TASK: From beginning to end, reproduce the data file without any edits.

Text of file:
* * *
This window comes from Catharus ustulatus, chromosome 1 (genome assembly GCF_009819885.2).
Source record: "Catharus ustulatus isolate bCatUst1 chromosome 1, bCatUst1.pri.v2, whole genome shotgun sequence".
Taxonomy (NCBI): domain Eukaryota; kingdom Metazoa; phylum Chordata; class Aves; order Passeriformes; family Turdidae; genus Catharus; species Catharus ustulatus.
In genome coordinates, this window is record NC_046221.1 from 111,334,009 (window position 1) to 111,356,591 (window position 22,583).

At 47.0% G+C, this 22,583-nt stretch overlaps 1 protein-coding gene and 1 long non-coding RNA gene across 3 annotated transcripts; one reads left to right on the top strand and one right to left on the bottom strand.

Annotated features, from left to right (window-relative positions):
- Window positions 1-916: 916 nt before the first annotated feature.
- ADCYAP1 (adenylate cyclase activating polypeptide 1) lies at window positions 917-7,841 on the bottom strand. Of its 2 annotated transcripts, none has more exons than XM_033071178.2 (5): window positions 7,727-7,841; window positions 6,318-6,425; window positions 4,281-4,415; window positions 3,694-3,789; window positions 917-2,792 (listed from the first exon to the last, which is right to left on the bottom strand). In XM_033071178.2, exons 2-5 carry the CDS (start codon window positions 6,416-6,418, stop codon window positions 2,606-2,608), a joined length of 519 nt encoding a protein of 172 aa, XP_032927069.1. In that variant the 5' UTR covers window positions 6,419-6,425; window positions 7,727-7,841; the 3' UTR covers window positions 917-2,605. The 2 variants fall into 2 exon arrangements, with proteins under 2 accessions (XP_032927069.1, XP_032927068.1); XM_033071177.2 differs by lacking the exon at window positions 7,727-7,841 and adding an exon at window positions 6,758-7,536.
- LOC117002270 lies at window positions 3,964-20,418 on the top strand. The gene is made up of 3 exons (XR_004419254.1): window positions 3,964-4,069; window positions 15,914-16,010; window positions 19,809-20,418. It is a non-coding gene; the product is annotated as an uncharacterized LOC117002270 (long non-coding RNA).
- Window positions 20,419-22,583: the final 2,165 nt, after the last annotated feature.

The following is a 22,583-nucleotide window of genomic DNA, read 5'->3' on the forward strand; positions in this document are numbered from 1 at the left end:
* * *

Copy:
This window comes from Catharus ustulatus, chromosome 1 (genome assembly GCF_009819885.2).
Source record: "Catharus ustulatus isolate bCatUst1 chromosome 1, bCatUst1.pri.v2, whole genome shotgun sequence".
Taxonomy (NCBI): domain Eukaryota; kingdom Metazoa; phylum Chordata; class Aves; order Passeriformes; family Turdidae; genus Catharus; species Catharus ustulatus.
In genome coordinates, this window is record NC_046221.1 from 111,334,009 (window position 1) to 111,356,591 (window position 22,583).

At 47.0% G+C, this 22,583-nt stretch overlaps 1 protein-coding gene and 1 long non-coding RNA gene across 3 annotated transcripts; one reads left to right on the top strand and one right to left on the bottom strand.

Annotated features, from left to right (window-relative positions):
- Window positions 1-916: 916 nt before the first annotated feature.
- ADCYAP1 (adenylate cyclase activating polypeptide 1) lies at window positions 917-7,841 on the bottom strand. Of its 2 annotated transcripts, none has more exons than XM_033071178.2 (5): window positions 7,727-7,841; window positions 6,318-6,425; window positions 4,281-4,415; window positions 3,694-3,789; window positions 917-2,792 (listed from the first exon to the last, which is right to left on the bottom strand). In XM_033071178.2, exons 2-5 carry the CDS (start codon window positions 6,416-6,418, stop codon window positions 2,606-2,608), a joined length of 519 nt encoding a protein of 172 aa, XP_032927069.1. In that variant the 5' UTR covers window positions 6,419-6,425; window positions 7,727-7,841; the 3' UTR covers window positions 917-2,605. The 2 variants fall into 2 exon arrangements, with proteins under 2 accessions (XP_032927069.1, XP_032927068.1); XM_033071177.2 differs by lacking the exon at window positions 7,727-7,841 and adding an exon at window positions 6,758-7,536.
- LOC117002270 lies at window positions 3,964-20,418 on the top strand. The gene is made up of 3 exons (XR_004419254.1): window positions 3,964-4,069; window positions 15,914-16,010; window positions 19,809-20,418. It is a non-coding gene; the product is annotated as an uncharacterized LOC117002270 (long non-coding RNA).
- Window positions 20,419-22,583: the final 2,165 nt, after the last annotated feature.

The following is a 22,583-nucleotide window of genomic DNA, read 5'->3' on the forward strand; positions in this document are numbered from 1 at the left end: